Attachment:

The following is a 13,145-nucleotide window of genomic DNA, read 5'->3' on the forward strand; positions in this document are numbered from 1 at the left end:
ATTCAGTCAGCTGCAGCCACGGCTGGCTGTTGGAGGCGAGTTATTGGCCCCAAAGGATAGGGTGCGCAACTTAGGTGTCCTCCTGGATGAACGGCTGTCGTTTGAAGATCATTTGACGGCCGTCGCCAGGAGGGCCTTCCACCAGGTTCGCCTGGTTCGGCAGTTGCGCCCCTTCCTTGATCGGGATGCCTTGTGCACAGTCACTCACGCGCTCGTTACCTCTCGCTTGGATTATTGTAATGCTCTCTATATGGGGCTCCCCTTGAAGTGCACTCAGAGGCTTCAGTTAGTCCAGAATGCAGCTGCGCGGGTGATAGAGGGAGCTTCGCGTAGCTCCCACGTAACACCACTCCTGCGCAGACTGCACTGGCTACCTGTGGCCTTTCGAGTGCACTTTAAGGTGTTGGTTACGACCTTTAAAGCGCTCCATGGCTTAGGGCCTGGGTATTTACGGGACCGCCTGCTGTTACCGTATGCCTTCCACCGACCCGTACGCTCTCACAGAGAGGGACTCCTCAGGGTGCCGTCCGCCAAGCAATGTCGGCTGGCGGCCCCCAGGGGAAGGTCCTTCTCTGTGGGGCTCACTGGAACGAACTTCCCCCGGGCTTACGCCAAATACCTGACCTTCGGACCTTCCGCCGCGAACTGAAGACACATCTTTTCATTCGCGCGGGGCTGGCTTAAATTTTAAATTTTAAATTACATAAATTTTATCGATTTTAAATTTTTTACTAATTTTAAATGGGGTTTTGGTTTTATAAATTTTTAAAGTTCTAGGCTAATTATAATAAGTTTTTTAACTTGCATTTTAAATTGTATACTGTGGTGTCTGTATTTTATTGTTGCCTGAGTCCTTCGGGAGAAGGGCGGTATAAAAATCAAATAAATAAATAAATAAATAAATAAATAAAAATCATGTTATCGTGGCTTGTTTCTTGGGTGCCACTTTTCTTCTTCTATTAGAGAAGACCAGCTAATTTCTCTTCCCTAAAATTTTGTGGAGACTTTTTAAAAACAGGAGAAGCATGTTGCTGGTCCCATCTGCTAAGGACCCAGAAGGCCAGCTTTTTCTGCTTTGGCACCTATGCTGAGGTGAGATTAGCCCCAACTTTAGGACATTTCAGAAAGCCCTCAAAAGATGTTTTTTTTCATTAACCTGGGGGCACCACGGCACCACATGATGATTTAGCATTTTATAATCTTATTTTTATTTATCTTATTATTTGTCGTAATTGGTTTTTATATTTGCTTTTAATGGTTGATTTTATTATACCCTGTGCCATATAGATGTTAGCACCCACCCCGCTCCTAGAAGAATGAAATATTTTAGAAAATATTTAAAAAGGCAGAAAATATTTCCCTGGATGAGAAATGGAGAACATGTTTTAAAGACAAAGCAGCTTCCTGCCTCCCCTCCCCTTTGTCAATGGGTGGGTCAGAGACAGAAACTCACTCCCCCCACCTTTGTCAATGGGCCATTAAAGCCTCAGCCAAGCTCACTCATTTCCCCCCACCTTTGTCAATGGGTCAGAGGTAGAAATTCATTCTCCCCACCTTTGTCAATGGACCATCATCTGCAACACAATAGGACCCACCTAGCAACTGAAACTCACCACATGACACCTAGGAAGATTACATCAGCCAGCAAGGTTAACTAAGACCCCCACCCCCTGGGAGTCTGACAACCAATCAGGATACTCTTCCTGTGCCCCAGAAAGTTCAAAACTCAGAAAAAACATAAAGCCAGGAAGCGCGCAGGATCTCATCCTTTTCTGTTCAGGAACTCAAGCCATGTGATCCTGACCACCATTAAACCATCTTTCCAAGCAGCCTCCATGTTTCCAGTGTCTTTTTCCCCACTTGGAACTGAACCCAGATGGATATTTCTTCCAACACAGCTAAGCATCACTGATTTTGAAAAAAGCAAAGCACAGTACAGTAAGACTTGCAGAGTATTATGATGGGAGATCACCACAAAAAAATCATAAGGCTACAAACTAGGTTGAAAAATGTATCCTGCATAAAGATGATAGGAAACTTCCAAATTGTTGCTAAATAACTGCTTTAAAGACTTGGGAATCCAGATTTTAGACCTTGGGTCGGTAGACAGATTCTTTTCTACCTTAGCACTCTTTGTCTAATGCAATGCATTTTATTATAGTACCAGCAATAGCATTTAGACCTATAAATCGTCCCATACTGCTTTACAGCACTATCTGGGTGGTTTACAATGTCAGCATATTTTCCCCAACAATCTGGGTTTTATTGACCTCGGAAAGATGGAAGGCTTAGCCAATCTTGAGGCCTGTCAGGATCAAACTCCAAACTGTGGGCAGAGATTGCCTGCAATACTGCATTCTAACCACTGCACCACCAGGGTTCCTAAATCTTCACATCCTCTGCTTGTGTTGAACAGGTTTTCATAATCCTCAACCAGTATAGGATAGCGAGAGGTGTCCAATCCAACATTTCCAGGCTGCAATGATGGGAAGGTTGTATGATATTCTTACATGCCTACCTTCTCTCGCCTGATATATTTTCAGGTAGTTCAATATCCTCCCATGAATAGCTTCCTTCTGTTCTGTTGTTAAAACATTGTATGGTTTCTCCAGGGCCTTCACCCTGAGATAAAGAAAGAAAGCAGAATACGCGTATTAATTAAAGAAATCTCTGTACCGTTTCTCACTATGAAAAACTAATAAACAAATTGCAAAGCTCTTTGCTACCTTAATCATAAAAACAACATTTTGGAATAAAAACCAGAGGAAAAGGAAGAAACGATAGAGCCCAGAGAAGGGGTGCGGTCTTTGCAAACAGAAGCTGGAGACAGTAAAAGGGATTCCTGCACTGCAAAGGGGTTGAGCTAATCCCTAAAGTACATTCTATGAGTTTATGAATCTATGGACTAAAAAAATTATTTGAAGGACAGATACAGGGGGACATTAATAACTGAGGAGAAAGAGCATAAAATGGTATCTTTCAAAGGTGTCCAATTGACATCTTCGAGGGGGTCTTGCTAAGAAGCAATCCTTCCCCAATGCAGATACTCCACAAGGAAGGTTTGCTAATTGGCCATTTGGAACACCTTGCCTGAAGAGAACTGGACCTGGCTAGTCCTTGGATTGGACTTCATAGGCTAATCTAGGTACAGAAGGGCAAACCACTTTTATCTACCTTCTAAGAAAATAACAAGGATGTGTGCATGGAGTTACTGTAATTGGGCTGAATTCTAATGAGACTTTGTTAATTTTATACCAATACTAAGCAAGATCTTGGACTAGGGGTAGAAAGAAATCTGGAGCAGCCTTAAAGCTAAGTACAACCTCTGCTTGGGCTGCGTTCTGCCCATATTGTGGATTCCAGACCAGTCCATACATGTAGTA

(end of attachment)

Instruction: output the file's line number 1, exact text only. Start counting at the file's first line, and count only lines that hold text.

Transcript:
The following is a 13,145-nucleotide window of genomic DNA, read 5'->3' on the forward strand; positions in this document are numbered from 1 at the left end: